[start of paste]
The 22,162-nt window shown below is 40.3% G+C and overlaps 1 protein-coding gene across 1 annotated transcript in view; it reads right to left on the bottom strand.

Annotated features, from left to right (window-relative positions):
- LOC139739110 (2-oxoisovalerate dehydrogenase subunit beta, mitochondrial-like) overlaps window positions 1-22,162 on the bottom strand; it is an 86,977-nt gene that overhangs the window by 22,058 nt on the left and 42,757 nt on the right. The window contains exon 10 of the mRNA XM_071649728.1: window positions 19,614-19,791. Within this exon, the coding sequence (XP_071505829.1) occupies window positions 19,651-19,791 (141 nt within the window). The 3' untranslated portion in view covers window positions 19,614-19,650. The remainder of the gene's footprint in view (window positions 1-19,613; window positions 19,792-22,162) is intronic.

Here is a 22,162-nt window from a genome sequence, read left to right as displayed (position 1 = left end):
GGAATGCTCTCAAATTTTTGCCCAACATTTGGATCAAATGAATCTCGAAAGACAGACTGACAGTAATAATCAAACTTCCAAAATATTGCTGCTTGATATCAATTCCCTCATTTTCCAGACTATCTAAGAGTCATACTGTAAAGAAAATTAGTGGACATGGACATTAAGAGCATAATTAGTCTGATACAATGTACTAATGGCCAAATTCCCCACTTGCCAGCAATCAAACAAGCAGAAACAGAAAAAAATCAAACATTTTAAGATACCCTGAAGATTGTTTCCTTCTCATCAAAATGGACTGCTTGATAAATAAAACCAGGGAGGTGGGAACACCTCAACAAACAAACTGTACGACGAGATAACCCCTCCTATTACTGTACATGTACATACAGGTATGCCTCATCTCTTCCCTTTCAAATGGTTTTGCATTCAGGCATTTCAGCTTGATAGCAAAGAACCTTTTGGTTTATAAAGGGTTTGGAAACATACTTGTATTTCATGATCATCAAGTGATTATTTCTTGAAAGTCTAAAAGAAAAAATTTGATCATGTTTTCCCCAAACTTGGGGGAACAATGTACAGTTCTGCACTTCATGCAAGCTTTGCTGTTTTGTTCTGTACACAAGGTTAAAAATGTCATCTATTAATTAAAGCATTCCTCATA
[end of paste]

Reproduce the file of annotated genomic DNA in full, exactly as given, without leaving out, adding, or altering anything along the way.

The 22,162-nt window shown below is 40.3% G+C and overlaps 1 protein-coding gene across 1 annotated transcript in view; it reads right to left on the bottom strand.

Annotated features, from left to right (window-relative positions):
- LOC139739110 (2-oxoisovalerate dehydrogenase subunit beta, mitochondrial-like) overlaps window positions 1-22,162 on the bottom strand; it is an 86,977-nt gene that overhangs the window by 22,058 nt on the left and 42,757 nt on the right. The window contains exon 10 of the mRNA XM_071649728.1: window positions 19,614-19,791. Within this exon, the coding sequence (XP_071505829.1) occupies window positions 19,651-19,791 (141 nt within the window). The 3' untranslated portion in view covers window positions 19,614-19,650. The remainder of the gene's footprint in view (window positions 1-19,613; window positions 19,792-22,162) is intronic.

Here is a 22,162-nt window from a genome sequence, read left to right as displayed (position 1 = left end):
GGAATGCTCTCAAATTTTTGCCCAACATTTGGATCAAATGAATCTCGAAAGACAGACTGACAGTAATAATCAAACTTCCAAAATATTGCTGCTTGATATCAATTCCCTCATTTTCCAGACTATCTAAGAGTCATACTGTAAAGAAAATTAGTGGACATGGACATTAAGAGCATAATTAGTCTGATACAATGTACTAATGGCCAAATTCCCCACTTGCCAGCAATCAAACAAGCAGAAACAGAAAAAAATCAAACATTTTAAGATACCCTGAAGATTGTTTCCTTCTCATCAAAATGGACTGCTTGATAAATAAAACCAGGGAGGTGGGAACACCTCAACAAACAAACTGTACGACGAGATAACCCCTCCTATTACTGTACATGTACATACAGGTATGCCTCATCTCTTCCCTTTCAAATGGTTTTGCATTCAGGCATTTCAGCTTGATAGCAAAGAACCTTTTGGTTTATAAAGGGTTTGGAAACATACTTGTATTTCATGATCATCAAGTGATTATTTCTTGAAAGTCTAAAAGAAAAAATTTGATCATGTTTTCCCCAAACTTGGGGGAACAATGTACAGTTCTGCACTTCATGCAAGCTTTGCTGTTTTGTTCTGTACACAAGGTTAAAAATGTCATCTATTAATTAAAGCATTCCTCATA